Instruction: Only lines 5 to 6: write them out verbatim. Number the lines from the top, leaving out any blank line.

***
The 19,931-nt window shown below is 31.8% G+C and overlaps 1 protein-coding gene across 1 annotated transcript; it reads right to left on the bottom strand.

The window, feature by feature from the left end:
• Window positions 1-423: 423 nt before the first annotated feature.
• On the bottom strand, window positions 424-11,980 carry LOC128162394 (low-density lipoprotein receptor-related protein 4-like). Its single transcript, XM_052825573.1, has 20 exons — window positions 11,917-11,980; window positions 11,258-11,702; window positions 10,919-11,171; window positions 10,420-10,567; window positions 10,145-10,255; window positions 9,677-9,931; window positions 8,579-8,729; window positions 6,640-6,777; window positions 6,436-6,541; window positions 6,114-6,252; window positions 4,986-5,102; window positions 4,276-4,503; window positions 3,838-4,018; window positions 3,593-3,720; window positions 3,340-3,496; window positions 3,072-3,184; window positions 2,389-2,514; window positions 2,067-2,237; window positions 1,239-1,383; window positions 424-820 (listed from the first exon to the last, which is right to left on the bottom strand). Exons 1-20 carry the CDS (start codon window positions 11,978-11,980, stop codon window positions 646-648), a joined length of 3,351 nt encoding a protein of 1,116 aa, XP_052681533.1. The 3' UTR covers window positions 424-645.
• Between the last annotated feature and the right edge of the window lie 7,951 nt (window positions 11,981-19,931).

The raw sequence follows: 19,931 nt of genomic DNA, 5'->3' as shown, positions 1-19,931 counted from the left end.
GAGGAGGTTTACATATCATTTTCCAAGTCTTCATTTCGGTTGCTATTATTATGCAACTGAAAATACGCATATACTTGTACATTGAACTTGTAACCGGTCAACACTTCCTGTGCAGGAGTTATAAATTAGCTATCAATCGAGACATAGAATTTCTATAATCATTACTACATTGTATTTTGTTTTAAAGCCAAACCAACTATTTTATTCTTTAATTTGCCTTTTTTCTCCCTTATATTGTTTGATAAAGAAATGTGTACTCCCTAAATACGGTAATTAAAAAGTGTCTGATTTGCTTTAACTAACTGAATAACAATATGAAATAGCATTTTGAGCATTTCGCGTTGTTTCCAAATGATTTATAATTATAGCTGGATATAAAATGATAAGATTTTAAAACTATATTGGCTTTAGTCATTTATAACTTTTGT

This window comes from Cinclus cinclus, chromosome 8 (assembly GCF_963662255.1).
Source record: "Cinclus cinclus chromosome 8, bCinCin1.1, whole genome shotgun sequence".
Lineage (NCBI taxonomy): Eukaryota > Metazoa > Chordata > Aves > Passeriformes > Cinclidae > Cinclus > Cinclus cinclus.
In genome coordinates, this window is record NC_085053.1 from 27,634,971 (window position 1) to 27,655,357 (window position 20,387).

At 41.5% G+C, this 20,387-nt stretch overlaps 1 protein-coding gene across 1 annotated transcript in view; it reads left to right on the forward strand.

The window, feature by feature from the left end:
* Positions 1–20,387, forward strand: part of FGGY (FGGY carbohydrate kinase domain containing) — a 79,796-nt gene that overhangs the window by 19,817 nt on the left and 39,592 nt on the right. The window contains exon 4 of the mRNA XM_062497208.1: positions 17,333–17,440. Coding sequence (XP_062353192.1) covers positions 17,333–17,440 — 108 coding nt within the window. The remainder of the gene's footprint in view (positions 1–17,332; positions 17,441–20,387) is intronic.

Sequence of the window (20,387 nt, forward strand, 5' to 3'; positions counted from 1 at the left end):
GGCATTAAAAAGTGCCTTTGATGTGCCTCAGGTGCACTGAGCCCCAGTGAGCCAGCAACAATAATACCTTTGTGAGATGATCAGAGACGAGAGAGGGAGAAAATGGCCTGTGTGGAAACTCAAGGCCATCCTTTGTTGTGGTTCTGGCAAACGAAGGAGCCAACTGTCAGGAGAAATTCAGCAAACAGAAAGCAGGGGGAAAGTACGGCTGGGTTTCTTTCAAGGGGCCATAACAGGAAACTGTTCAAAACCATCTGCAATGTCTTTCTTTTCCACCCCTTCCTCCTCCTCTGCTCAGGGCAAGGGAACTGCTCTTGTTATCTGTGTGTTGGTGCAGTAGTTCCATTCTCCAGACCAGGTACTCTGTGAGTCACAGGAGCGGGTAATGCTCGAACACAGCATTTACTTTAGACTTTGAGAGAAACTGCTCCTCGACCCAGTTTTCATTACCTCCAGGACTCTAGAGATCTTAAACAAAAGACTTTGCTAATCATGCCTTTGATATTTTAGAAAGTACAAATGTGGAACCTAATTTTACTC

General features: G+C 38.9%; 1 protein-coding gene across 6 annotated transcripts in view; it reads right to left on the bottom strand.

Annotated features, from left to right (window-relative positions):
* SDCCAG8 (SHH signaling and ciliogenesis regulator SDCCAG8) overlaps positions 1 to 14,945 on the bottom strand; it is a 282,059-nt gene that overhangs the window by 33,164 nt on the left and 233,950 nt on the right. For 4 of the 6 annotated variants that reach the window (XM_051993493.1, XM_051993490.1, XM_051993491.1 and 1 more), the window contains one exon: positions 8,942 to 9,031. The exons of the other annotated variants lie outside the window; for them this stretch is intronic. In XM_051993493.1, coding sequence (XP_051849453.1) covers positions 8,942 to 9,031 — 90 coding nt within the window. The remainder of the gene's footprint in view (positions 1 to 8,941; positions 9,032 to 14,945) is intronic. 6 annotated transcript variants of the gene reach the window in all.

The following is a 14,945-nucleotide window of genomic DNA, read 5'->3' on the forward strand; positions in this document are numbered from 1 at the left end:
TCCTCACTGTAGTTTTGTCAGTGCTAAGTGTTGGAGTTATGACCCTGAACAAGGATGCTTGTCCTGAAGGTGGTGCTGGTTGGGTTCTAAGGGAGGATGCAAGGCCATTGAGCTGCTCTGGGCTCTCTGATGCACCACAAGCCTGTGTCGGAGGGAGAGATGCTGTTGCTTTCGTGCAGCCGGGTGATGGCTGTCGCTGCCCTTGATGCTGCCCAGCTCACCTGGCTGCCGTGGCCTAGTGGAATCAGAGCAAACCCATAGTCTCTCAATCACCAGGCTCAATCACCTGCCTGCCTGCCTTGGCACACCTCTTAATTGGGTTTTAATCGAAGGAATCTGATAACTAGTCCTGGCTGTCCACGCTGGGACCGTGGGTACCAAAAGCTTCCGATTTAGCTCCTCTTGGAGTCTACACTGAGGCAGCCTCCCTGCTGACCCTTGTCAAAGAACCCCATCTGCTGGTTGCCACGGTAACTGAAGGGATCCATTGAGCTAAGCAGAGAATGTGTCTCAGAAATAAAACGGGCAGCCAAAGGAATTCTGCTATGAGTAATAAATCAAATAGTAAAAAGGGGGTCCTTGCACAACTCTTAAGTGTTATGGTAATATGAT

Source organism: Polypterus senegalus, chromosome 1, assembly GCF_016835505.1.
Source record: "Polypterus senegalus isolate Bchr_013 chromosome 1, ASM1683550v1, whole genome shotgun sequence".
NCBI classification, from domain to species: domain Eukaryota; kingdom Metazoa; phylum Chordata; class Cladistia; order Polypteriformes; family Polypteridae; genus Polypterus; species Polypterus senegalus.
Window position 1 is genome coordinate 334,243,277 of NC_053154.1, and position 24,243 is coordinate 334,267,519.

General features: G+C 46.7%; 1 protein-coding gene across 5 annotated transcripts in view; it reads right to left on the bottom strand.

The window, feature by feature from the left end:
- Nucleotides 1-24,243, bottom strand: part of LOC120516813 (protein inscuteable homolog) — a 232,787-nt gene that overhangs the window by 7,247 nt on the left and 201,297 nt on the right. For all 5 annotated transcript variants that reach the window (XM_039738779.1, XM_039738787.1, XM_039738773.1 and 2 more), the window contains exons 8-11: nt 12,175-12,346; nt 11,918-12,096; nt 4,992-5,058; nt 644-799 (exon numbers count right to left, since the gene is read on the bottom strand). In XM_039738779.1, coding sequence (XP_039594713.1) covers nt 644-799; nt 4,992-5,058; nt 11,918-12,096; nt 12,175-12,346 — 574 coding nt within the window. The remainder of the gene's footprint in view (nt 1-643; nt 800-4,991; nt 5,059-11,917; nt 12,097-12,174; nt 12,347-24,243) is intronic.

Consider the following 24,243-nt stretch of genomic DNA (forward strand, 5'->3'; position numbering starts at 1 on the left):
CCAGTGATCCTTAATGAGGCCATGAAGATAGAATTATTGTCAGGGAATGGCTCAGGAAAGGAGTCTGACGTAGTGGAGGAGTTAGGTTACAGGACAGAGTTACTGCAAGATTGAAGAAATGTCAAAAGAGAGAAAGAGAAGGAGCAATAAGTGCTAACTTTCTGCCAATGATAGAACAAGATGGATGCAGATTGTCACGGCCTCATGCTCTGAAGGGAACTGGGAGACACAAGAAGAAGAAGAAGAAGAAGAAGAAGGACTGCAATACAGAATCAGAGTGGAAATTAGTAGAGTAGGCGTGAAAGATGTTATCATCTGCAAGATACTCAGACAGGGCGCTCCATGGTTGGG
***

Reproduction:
• Between the last annotated feature and the right edge of the window lie 7,951 nt (window positions 11,981-19,931).

The raw sequence follows: 19,931 nt of genomic DNA, 5'->3' as shown, positions 1-19,931 counted from the left end.